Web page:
Americans United for Life filed a friend-of-the-court brief with the Supreme Court on behalf of 228 federal lawmakers urging the court to overturn the 1973 Roe v. Wade ruling that legalized abortion.
Abortion opponents are optimistic that the 6–3 conservative majority created on the court with the addition last year of Justice Amy Coney Barrett creates an opportunity to return the regulation of abortion to the states, as had been the case before Roe.
The high court is expected to reexamine Roe v. Wade in Dobbs v. Jackson Women’s Health Organization, court file 19-1392, which will be heard at some point in the court’s upcoming term, which begins in October. Thomas E. Dobbs is the state health officer of the Mississippi Department of Health.
“It is time for the national embarrassment of Roe v. Wade to be reversed and for justice to prevail for the human right to life,” Catherine Glenn Foster, president and CEO of Americans United for Life, which prepared the brief filed with the court July 29, said in a statement.
“Today, 228 Members of Congress—44 Senators and 184 Representatives—stand in solidarity with preborn Americans and their mothers. The leaders and people of Mississippi showed wisdom and compassion when they acted to protect preborn children at 15 weeks’ gestational age. Mississippi’s common-sense law is obviously constitutional. It is far past time for the U.S. Supreme Court to resolve the bitter culture war that it started, and has perpetuated, through its ill-conceived abortion rulings.”
In the Dobbs case, in 2018, federal courts enjoined Mississippi’s H.B. 1510, the Gestational Age Act, which, according to court documents, “protects the health of mothers, the dignity of unborn children, and the integrity of the medical profession and society by allowing abortions after 15 weeks’ gestational age only in medical emergencies or for severe fetal abnormality.”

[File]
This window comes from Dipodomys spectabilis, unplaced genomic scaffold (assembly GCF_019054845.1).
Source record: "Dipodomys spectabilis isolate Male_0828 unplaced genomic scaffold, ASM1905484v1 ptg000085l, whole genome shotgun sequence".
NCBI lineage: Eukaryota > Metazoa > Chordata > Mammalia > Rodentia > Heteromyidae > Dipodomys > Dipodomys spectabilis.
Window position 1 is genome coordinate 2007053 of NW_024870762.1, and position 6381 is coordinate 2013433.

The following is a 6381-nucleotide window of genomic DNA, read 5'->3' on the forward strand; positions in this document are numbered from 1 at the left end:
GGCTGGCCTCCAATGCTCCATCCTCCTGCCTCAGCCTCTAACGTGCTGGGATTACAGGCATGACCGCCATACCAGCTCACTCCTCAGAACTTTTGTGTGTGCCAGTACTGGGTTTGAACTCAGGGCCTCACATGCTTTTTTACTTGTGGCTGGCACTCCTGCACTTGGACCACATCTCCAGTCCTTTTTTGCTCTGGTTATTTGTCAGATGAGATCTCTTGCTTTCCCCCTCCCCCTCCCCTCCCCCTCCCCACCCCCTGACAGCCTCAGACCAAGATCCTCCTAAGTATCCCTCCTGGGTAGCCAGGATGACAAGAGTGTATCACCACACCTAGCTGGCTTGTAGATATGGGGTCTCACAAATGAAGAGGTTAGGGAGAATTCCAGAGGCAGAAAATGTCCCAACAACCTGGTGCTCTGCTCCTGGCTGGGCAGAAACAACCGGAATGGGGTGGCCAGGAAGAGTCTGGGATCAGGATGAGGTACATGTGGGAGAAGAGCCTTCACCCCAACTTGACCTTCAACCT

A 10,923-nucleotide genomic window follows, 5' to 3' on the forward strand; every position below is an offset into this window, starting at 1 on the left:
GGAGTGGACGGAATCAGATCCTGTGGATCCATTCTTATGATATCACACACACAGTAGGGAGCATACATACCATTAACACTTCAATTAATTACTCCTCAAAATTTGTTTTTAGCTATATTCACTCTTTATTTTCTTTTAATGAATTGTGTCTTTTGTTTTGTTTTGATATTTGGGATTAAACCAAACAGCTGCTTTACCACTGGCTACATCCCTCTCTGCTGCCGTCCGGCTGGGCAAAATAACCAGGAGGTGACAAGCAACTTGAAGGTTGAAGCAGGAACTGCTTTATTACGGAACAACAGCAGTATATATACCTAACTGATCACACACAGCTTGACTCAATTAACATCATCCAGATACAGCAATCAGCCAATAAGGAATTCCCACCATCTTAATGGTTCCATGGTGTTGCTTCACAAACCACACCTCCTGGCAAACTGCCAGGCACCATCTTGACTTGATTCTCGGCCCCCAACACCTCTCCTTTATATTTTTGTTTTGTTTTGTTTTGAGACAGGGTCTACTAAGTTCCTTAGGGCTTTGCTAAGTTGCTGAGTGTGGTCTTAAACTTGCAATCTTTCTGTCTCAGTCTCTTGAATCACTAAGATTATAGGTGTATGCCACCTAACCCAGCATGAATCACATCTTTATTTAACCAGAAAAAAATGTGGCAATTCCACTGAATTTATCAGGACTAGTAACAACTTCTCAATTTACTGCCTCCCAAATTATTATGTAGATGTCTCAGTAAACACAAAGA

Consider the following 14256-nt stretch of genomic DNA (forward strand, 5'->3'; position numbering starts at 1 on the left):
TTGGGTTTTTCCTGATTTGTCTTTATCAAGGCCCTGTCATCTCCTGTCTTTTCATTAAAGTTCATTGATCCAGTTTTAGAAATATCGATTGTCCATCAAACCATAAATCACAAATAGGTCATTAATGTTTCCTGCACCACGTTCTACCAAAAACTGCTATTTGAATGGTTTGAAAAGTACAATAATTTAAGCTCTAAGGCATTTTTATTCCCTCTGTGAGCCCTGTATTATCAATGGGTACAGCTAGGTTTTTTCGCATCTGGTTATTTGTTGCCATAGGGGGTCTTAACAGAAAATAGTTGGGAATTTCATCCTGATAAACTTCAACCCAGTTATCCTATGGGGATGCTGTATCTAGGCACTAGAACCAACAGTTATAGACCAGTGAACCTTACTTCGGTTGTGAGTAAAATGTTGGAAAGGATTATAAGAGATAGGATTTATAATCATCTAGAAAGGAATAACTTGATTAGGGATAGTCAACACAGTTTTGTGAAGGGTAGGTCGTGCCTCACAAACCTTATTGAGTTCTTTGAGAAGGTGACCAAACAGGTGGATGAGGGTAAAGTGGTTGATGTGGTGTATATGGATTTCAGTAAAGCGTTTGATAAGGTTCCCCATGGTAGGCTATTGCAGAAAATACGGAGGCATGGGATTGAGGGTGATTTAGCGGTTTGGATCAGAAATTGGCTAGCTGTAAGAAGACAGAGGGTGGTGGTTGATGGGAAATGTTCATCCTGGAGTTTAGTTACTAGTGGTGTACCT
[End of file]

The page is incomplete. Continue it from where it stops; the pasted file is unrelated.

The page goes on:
Lynn Fitch, the state’s attorney general, a Republican, filed a brief with the court on July 22 arguing that Roe v. Wade is “dangerously corrosive to our constitutional system.” She urged that the 48-year-old precedent be reversed, saying a state may prohibit elective abortions before the unborn baby is viable for life outside the womb.
It may do so because “nothing in constitutional text, structure, history, or tradition supports a right to abortion,” she wrote. “A prohibition on elective abortions is therefore constitutional if it satisfies the rational basis review that applies to all laws.”
Among the 44 senators to sign the brief are Senate Minority Leader Mitch McConnell (R-Ky.), John Cornyn (R-Texas), Joni Ernst (R-Iowa), John Kennedy (R-La.), Lindsey Graham (R-S.C.), Tommy Tuberville (R-Ala.), and Mitt Romney (R-Utah).
Among the 184 members of the House to sign are Christopher Smith (R-N.J.), Andy Biggs (R-Ariz.), Mo Brooks (R-Ala.), Steve Chabot (R-Ohio), Rodney Davis (R-Ill.), Dan Crenshaw (R-Texas), Virginia Foxx (R-N.C.), Andy Harris (R-Md.), and Darrell Issa (R-Calif.).
The lawmakers, who represent 40 states, “have a special interest in the legislative branch’s ability to enact and to see enforced laws that address abortion’s risks and harms on behalf of the People of the States they represent,” the brief states.
“Mississippi’s case provides the Court a chance to release its vise grip on abortion politics, as Congress and the States have shown that they are ready and able to address the issue in ways that reflect Americans’ varying viewpoints and are grounded in the science of fetal development and maternal health.”
Sens. Roger Wicker and Cindy Hyde-Smith, Mississippi Republicans, said in a statement that they were pleased to be part of the brief.
“Mississippi is leading the charge in standing up for the most vulnerable in our society,” Wicker said. “This case represents the most significant challenge in a generation to Roe v. Wade, which has imposed abortion on demand across this country for nearly 50 years.”
Hyde-Smith stated: “In taking up Mississippi’s pro-life law, the Supreme Court has a chance to reconsider the current misguided abortion jurisprudence. As a Senator, as a woman, and as a mother, I think this case offers us a chance to overturn Roe and return the abortion issue to the political process and away from activist judges.”
The friend-of-the-court brief is part of a deluge of briefs filed by various individuals and groups in the case in recent days. Many more such briefs are expected.